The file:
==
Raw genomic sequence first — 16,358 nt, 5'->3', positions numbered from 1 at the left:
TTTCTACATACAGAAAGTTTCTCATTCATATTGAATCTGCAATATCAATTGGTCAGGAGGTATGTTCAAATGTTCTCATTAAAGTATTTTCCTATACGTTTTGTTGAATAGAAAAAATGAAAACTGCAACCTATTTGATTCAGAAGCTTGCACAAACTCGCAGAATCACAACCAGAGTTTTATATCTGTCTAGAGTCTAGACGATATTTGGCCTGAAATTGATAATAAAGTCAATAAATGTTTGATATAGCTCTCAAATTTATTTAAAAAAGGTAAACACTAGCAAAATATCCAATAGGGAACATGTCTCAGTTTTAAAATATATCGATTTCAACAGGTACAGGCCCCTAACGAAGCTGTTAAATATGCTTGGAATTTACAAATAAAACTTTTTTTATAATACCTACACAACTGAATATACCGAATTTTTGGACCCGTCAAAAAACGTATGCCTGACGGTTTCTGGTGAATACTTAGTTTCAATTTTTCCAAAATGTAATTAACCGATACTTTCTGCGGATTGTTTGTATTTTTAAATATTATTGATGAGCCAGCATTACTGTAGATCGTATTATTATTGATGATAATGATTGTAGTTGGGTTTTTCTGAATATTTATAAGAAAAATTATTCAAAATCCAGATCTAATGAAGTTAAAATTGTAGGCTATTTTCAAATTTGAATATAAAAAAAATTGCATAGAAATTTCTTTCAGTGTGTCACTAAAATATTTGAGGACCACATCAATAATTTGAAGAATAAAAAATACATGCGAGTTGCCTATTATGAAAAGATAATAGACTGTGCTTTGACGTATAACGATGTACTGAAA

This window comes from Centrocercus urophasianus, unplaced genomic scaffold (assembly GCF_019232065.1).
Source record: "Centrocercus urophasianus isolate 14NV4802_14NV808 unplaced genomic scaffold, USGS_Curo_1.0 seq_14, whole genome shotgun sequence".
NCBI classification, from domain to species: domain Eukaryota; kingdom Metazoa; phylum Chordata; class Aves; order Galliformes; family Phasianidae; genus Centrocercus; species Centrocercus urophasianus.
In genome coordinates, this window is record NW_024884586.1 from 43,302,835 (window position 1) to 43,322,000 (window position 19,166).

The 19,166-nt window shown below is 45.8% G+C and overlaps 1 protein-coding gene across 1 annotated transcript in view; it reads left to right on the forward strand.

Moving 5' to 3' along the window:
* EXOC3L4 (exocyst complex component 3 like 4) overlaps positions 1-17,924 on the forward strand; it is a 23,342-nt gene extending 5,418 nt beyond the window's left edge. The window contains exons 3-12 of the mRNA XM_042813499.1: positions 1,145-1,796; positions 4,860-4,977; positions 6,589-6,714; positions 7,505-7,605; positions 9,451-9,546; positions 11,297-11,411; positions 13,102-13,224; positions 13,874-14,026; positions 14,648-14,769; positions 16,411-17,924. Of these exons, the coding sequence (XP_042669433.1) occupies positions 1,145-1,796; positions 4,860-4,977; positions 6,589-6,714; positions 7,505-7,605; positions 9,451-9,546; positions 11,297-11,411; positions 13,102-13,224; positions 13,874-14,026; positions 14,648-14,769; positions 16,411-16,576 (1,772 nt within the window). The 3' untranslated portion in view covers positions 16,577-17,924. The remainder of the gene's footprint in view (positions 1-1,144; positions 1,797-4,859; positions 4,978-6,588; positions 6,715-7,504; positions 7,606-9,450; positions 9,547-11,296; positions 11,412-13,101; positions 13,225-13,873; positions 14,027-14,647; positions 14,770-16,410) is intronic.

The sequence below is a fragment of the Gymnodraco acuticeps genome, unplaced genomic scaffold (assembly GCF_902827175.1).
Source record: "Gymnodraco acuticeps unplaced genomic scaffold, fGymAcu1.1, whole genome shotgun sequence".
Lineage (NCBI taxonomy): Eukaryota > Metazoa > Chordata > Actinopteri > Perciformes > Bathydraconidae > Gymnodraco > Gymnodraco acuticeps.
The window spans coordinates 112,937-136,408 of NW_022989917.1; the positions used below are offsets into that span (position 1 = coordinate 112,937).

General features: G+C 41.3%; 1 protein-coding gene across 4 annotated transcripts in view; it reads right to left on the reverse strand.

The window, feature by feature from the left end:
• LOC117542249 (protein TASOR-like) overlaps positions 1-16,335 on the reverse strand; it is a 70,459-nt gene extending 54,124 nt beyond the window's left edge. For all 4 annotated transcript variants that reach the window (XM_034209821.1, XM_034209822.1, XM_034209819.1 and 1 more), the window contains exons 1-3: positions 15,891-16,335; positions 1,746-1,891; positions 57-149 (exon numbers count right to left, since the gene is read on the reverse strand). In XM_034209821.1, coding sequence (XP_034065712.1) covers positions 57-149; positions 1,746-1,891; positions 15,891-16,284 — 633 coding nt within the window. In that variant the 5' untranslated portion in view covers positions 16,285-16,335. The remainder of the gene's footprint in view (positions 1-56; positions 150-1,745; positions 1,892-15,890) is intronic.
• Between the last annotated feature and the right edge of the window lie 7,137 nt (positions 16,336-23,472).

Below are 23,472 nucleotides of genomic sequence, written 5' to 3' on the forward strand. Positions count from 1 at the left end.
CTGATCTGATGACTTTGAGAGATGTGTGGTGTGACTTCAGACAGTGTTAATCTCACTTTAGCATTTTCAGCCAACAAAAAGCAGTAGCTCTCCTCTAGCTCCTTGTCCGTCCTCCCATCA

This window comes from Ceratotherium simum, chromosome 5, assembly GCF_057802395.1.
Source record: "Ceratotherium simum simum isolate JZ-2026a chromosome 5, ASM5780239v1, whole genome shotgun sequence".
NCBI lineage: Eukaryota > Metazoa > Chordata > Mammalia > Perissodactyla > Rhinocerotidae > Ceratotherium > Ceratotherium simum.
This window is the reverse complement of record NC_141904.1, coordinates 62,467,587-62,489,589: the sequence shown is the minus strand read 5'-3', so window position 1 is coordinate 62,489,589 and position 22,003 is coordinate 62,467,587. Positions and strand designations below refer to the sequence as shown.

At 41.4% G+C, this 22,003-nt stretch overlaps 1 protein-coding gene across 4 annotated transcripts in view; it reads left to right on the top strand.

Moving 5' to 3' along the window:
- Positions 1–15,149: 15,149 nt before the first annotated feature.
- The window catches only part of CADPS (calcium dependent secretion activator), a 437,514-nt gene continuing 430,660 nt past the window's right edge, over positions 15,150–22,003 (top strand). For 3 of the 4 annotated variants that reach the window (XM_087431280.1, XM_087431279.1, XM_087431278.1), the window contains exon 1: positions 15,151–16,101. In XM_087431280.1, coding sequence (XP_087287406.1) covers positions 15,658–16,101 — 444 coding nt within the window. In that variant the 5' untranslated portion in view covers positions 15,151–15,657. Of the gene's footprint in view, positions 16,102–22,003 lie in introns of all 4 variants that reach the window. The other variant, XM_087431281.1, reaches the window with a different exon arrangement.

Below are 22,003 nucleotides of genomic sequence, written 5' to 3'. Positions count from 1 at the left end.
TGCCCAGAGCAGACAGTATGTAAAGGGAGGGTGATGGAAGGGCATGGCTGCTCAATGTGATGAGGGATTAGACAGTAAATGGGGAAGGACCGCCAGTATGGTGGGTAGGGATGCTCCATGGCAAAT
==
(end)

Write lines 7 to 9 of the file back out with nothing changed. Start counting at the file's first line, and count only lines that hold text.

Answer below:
The 19,166-nt window shown below is 45.8% G+C and overlaps 1 protein-coding gene across 1 annotated transcript in view; it reads left to right on the forward strand.

Moving 5' to 3' along the window:
* EXOC3L4 (exocyst complex component 3 like 4) overlaps positions 1-17,924 on the forward strand; it is a 23,342-nt gene extending 5,418 nt beyond the window's left edge. The window contains exons 3-12 of the mRNA XM_042813499.1: positions 1,145-1,796; positions 4,860-4,977; positions 6,589-6,714; positions 7,505-7,605; positions 9,451-9,546; positions 11,297-11,411; positions 13,102-13,224; positions 13,874-14,026; positions 14,648-14,769; positions 16,411-17,924. Of these exons, the coding sequence (XP_042669433.1) occupies positions 1,145-1,796; positions 4,860-4,977; positions 6,589-6,714; positions 7,505-7,605; positions 9,451-9,546; positions 11,297-11,411; positions 13,102-13,224; positions 13,874-14,026; positions 14,648-14,769; positions 16,411-16,576 (1,772 nt within the window). The 3' untranslated portion in view covers positions 16,577-17,924. The remainder of the gene's footprint in view (positions 1-1,144; positions 1,797-4,859; positions 4,978-6,588; positions 6,715-7,504; positions 7,606-9,450; positions 9,547-11,296; positions 11,412-13,101; positions 13,225-13,873; positions 14,027-14,647; positions 14,770-16,410) is intronic.